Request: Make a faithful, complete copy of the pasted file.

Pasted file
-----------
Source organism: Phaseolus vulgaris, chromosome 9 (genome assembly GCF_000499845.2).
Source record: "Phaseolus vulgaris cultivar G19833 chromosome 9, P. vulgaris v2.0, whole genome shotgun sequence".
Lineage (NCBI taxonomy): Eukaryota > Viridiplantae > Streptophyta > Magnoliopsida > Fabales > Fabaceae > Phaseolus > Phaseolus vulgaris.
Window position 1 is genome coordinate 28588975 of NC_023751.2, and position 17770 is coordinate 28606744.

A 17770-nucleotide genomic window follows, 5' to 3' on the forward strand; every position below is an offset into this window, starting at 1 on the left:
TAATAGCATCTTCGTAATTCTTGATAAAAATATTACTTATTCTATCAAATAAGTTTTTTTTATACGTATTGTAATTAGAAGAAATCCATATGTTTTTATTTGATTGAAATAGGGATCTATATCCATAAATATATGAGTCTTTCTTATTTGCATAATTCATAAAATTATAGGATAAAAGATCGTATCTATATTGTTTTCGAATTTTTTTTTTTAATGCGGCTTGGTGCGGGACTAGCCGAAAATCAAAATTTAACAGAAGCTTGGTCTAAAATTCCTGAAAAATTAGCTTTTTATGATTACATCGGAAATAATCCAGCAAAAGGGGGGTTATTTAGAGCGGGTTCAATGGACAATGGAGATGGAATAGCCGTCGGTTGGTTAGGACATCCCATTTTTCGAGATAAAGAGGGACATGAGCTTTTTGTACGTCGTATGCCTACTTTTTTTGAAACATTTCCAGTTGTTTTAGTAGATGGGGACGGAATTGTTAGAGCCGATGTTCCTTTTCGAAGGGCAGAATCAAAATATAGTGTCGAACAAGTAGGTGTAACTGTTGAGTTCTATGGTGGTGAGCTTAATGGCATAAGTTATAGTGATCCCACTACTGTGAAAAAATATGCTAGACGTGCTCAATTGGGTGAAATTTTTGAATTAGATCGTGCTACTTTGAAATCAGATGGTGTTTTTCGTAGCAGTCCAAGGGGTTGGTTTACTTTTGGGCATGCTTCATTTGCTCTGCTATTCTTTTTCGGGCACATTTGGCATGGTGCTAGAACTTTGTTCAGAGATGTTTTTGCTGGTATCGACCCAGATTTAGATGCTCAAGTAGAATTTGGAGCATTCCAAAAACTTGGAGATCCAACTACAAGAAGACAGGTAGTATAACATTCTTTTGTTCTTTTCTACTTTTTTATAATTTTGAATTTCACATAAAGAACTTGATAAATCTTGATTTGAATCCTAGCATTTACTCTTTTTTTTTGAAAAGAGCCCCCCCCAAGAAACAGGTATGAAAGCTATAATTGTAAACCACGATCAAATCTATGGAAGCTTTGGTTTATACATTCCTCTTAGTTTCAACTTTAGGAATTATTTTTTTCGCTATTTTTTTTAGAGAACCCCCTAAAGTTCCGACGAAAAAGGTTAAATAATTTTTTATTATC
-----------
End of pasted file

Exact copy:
Source organism: Phaseolus vulgaris, chromosome 9 (genome assembly GCF_000499845.2).
Source record: "Phaseolus vulgaris cultivar G19833 chromosome 9, P. vulgaris v2.0, whole genome shotgun sequence".
Lineage (NCBI taxonomy): Eukaryota > Viridiplantae > Streptophyta > Magnoliopsida > Fabales > Fabaceae > Phaseolus > Phaseolus vulgaris.
Window position 1 is genome coordinate 28588975 of NC_023751.2, and position 17770 is coordinate 28606744.

A 17770-nucleotide genomic window follows, 5' to 3' on the forward strand; every position below is an offset into this window, starting at 1 on the left:
TAATAGCATCTTCGTAATTCTTGATAAAAATATTACTTATTCTATCAAATAAGTTTTTTTTATACGTATTGTAATTAGAAGAAATCCATATGTTTTTATTTGATTGAAATAGGGATCTATATCCATAAATATATGAGTCTTTCTTATTTGCATAATTCATAAAATTATAGGATAAAAGATCGTATCTATATTGTTTTCGAATTTTTTTTTTTAATGCGGCTTGGTGCGGGACTAGCCGAAAATCAAAATTTAACAGAAGCTTGGTCTAAAATTCCTGAAAAATTAGCTTTTTATGATTACATCGGAAATAATCCAGCAAAAGGGGGGTTATTTAGAGCGGGTTCAATGGACAATGGAGATGGAATAGCCGTCGGTTGGTTAGGACATCCCATTTTTCGAGATAAAGAGGGACATGAGCTTTTTGTACGTCGTATGCCTACTTTTTTTGAAACATTTCCAGTTGTTTTAGTAGATGGGGACGGAATTGTTAGAGCCGATGTTCCTTTTCGAAGGGCAGAATCAAAATATAGTGTCGAACAAGTAGGTGTAACTGTTGAGTTCTATGGTGGTGAGCTTAATGGCATAAGTTATAGTGATCCCACTACTGTGAAAAAATATGCTAGACGTGCTCAATTGGGTGAAATTTTTGAATTAGATCGTGCTACTTTGAAATCAGATGGTGTTTTTCGTAGCAGTCCAAGGGGTTGGTTTACTTTTGGGCATGCTTCATTTGCTCTGCTATTCTTTTTCGGGCACATTTGGCATGGTGCTAGAACTTTGTTCAGAGATGTTTTTGCTGGTATCGACCCAGATTTAGATGCTCAAGTAGAATTTGGAGCATTCCAAAAACTTGGAGATCCAACTACAAGAAGACAGGTAGTATAACATTCTTTTGTTCTTTTCTACTTTTTTATAATTTTGAATTTCACATAAAGAACTTGATAAATCTTGATTTGAATCCTAGCATTTACTCTTTTTTTTTGAAAAGAGCCCCCCCCAAGAAACAGGTATGAAAGCTATAATTGTAAACCACGATCAAATCTATGGAAGCTTTGGTTTATACATTCCTCTTAGTTTCAACTTTAGGAATTATTTTTTTCGCTATTTTTTTTAGAGAACCCCCTAAAGTTCCGACGAAAAAGGTTAAATAATTTTTTATTATC